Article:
Spring Training fantasy news with observations for fantasy baseball from the first 10 days of Cactus League and Grapefruit League action.
It is very easy to overrate Spring Training performances, but it is just as easy to dismiss them as irrelevant and miss crucial pieces of information which could give you an advantage over your competition.
Watch to see how injured players are returning to form. Notice which players in position battles are getting the most at-bats. Keep aware of pitchers working on new pitches. Monitor when roster cuts are made.
Here are a few noticeable items from the first 10 days.
Greg Bird is hitting 6-for-16 with three home runs. The 24-year-old missed the entire 2016 season due to shoulder surgery but will compete for playing time at first base and designated hitter with Chris Carter, Matt Holliday and, when he recovers from his fractured foot, Tyler Austin. In 2015, Bird slashed .343/.529/.871 in 48 games but has almost been forgotten about in drafts this year with an ADP of 259 as the 30th first baseman.
Red Sox’ outfielder Jackie Bradley Jr. only has three hits but two were home runs. The 26-year-old hit 35 home runs with 12 stolen bases after returning to the majors in July 2015. He is the Red Sox’ first choice center fielder but suffers from severe platoon splits, with .909 OPS vs right-handed pitching and .665 OPS vs. left-handers.
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Everyone’s favorite sleeper Mitch Haniger is hitting .389 with two home runs. The 26-year-old is expected to be the Mariners’ Opening Day right fielder. He destroyed Triple-A pitching last season with 20 home runs and .341/.428/.670 slash line. After an initial adjustment when he was promoted to the majors in August, the right-hander finished with five home runs and .833 OPS over his final 20 games.
Jose Peraza’s status as a sleeper was already in jeopardy when Brandon Phillips moved to Atlanta, opening up the second base job. The 22-year-old already has nine hits in Spring Training with three stolen bases. Speed is in short supply and Peraza is projected for 30 stolen bases, so expect to see his draft value continue to rise if he keeps running wild on the base paths.
Over the last two years, no pitcher has a worse win-loss record than Shelby Miller’s 9-29. The Diamondbacks’ right-hander has shown encouraging signs in Spring Training with nine strikeouts and an uptick in velocity in his two starts.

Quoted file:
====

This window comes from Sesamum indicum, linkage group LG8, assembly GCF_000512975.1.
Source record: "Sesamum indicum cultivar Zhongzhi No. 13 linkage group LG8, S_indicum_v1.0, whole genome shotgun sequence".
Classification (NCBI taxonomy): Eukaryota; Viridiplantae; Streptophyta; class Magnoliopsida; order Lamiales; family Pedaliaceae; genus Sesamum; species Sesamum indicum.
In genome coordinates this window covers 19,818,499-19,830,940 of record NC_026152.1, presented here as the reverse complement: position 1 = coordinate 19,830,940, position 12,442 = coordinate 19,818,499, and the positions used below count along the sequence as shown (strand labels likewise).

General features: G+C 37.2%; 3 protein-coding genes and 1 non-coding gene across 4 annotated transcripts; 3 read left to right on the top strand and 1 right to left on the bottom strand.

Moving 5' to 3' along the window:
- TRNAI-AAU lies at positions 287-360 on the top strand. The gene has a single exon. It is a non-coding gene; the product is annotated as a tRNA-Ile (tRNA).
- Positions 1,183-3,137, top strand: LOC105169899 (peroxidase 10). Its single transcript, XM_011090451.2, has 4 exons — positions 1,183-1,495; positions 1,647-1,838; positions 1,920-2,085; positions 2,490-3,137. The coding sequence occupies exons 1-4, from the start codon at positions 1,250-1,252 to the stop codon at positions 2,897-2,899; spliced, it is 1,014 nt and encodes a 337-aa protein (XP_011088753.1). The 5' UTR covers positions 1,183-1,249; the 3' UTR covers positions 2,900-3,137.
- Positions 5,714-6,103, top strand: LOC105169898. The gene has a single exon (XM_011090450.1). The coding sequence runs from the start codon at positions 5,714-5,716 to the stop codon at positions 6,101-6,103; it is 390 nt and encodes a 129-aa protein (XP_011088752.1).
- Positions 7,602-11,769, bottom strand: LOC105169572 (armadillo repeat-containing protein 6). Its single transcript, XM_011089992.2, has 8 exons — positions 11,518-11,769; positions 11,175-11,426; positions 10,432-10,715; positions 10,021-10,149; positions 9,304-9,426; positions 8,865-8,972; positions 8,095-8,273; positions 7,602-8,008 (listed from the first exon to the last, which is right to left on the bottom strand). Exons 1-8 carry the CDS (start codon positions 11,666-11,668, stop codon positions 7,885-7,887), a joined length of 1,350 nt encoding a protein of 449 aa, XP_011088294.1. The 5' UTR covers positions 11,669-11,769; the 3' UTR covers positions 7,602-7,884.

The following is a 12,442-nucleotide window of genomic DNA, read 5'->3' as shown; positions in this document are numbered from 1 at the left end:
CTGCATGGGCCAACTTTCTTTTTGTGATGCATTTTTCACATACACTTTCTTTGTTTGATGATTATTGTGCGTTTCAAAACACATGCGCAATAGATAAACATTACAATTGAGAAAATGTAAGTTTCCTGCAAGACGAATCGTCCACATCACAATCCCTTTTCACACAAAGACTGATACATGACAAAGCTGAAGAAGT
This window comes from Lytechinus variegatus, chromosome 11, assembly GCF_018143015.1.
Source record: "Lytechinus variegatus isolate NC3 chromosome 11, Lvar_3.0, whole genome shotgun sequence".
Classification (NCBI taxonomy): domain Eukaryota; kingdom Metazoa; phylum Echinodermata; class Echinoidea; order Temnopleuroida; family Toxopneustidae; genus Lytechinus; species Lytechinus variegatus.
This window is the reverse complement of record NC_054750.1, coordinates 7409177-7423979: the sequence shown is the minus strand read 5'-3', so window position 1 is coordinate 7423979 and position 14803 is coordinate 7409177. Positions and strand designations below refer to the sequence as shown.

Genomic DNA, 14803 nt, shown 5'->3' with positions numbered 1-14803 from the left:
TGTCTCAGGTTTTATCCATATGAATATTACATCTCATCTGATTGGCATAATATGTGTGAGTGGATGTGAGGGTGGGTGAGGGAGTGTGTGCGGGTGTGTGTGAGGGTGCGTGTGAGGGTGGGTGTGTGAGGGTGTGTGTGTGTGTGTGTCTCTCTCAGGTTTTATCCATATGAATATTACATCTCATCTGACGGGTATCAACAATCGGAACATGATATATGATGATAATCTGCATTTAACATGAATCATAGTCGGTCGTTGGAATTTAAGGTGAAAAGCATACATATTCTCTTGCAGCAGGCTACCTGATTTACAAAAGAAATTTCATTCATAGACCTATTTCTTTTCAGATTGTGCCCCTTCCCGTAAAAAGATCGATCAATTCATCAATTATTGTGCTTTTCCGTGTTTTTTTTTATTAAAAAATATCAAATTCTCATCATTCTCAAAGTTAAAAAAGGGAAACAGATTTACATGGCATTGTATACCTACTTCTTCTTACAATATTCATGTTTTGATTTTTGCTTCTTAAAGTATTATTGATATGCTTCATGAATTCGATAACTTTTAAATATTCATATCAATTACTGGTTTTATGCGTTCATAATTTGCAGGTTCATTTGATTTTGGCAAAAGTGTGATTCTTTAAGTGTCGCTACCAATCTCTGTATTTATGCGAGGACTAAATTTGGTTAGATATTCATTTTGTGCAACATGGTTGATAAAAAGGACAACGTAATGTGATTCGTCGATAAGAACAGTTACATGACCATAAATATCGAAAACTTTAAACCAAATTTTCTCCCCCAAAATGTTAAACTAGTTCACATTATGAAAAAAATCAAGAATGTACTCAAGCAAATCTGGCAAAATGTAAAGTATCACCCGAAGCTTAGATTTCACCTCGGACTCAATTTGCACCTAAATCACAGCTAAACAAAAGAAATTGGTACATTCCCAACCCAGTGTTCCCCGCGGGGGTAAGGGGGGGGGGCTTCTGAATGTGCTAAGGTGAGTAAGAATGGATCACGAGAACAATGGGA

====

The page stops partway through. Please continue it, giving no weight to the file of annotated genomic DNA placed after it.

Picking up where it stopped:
Pitching coach Mike Butcher is excited about what he’s seen so far from Dbacks right-hander Shelby Miller. pic.twitter.com/EILWawp4qF
— Nick Piecoro (@nickpiecoro) March 5, 2017
Another starter with a disappointing win-loss record over the last two years (21-32) is the Rays’ Chris Archer. The right-hander has only allowed one hit with seven strikeouts in his two scoreless starts in the Grapefruit League. Consecutive seasons of 200+ innings with 10.6 SO/9 and 3.61 ERA (3.34 FIP) make him look like a very safe pick as a top-20 starter.
Danny Salazar has the strikeout potential (10.6 SO/9) of an ace but is a high-risk pick having made only eight starts after the All-Star break with a forearm strain. If healthy, he could be a top-20 starter but there is a significant injury risk. He has struggled to command his pitches in Spring Training with eight walks and four hits in just 6.1 innings.
Huston Street left his first outing after just two batters and is likely to start the season on the DL with a minor lat strain. This opens up the opportunity for saves in Anaheim but flame-thrower Cam Bedrosian has injury issues of his own and is yet to feature in a Spring Training game. Andrew Bailey has 95 career saves but his spring has started poorly, having given up two hits with four earned runs and four walks in 1.2 innings.
The Cubs’ much-maligned outfielder Jason Heyward halted his 0-for-15 start to Spring Training with a solo home run and a two-run double. The former first-rounder has rebuilt his swing from scratch in an attempt to rediscover his offensive power. Last season, Jason Heyward ranked last with .631 OPS for players with at least 530 at-bats.
Padres’ catcher Austin Hedges broke out in Triple-A last season with 21 home runs, .326 AVG and .951 OPS in 313 at-bats. He has always been elite defensively but now the bat is catching up and he has started 2017 well, batting .500 (9-for-18) in Cactus League play. With an ADP of 360, he could be excellent value as the 28th catcher off the board.
There are hundreds of stories still to be told over the next few weeks. Will David Price need surgery? Will Washington sign a closer? Who replaces David Dahl in the Rockies’ outfield if he starts the season on the DL? Check back in 10 days for the next installment.